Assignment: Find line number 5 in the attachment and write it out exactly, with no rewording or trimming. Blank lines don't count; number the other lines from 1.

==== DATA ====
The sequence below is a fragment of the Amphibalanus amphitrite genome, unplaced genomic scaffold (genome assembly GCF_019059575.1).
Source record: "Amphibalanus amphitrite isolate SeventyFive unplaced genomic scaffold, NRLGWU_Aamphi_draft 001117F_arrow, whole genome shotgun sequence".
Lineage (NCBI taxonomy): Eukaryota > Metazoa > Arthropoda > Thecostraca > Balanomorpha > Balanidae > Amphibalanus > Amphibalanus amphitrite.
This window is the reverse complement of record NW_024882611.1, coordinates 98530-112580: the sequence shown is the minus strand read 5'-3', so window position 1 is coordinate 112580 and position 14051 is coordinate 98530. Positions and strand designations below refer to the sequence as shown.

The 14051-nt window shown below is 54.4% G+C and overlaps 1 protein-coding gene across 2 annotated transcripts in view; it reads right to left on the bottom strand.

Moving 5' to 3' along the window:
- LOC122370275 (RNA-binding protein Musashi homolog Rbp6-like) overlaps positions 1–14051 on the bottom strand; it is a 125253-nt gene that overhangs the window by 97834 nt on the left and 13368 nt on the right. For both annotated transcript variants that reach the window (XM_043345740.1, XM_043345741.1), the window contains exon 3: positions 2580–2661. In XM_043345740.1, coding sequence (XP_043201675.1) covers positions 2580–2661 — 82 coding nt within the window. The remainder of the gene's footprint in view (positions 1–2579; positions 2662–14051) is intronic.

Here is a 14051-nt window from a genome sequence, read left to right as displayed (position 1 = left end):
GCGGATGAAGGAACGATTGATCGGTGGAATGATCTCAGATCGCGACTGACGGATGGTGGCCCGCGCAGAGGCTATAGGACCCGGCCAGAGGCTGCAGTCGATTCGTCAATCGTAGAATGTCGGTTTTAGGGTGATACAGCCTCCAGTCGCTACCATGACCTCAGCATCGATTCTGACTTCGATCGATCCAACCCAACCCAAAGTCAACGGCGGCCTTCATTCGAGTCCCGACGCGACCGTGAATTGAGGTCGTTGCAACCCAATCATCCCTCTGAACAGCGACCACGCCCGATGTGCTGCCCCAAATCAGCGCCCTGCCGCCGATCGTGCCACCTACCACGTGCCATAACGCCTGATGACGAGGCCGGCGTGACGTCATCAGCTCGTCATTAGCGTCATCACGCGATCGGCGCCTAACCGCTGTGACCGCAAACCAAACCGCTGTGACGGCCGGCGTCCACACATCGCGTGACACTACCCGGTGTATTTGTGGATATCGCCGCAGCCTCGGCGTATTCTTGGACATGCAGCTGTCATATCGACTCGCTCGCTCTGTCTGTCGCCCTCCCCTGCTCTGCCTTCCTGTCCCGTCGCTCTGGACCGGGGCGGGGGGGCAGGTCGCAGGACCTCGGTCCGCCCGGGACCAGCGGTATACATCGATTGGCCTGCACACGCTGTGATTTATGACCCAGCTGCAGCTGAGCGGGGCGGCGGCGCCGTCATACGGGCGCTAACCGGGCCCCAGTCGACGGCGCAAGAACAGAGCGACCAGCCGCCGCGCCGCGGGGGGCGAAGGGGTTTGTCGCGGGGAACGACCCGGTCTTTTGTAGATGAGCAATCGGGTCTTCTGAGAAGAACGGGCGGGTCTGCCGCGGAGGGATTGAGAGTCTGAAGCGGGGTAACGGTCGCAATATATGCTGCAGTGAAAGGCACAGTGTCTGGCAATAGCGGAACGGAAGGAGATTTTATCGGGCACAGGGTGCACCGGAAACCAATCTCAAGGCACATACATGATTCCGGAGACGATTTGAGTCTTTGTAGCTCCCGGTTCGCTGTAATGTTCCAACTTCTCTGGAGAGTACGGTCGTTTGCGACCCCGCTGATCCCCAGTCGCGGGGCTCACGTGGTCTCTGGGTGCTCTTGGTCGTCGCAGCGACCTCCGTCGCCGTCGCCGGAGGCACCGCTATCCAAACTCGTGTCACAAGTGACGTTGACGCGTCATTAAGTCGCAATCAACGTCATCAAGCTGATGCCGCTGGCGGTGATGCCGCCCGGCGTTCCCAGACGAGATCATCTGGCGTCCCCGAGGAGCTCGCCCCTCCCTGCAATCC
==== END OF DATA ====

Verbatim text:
The 14051-nt window shown below is 54.4% G+C and overlaps 1 protein-coding gene across 2 annotated transcripts in view; it reads right to left on the bottom strand.